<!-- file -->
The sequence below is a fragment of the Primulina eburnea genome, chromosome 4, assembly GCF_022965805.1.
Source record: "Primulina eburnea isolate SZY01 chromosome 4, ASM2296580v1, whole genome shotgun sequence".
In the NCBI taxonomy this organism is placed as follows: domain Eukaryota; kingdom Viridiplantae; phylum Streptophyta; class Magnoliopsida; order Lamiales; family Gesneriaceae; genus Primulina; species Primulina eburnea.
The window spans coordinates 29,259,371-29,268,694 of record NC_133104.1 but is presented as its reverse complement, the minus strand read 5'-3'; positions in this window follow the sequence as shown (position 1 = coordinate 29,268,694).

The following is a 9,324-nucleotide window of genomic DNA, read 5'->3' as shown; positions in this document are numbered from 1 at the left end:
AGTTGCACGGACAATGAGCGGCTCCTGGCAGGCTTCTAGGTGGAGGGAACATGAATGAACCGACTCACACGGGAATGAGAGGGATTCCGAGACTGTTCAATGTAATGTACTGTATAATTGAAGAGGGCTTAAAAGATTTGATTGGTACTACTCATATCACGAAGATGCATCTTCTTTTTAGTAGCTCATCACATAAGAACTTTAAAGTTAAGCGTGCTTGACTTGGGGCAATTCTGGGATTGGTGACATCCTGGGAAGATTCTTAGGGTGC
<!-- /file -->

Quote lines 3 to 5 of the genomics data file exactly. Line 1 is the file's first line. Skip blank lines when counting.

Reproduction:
In the NCBI taxonomy this organism is placed as follows: domain Eukaryota; kingdom Viridiplantae; phylum Streptophyta; class Magnoliopsida; order Lamiales; family Gesneriaceae; genus Primulina; species Primulina eburnea.
The window spans coordinates 29,259,371-29,268,694 of record NC_133104.1 but is presented as its reverse complement, the minus strand read 5'-3'; positions in this window follow the sequence as shown (position 1 = coordinate 29,268,694).

The following is a 9,324-nucleotide window of genomic DNA, read 5'->3' as shown; positions in this document are numbered from 1 at the left end: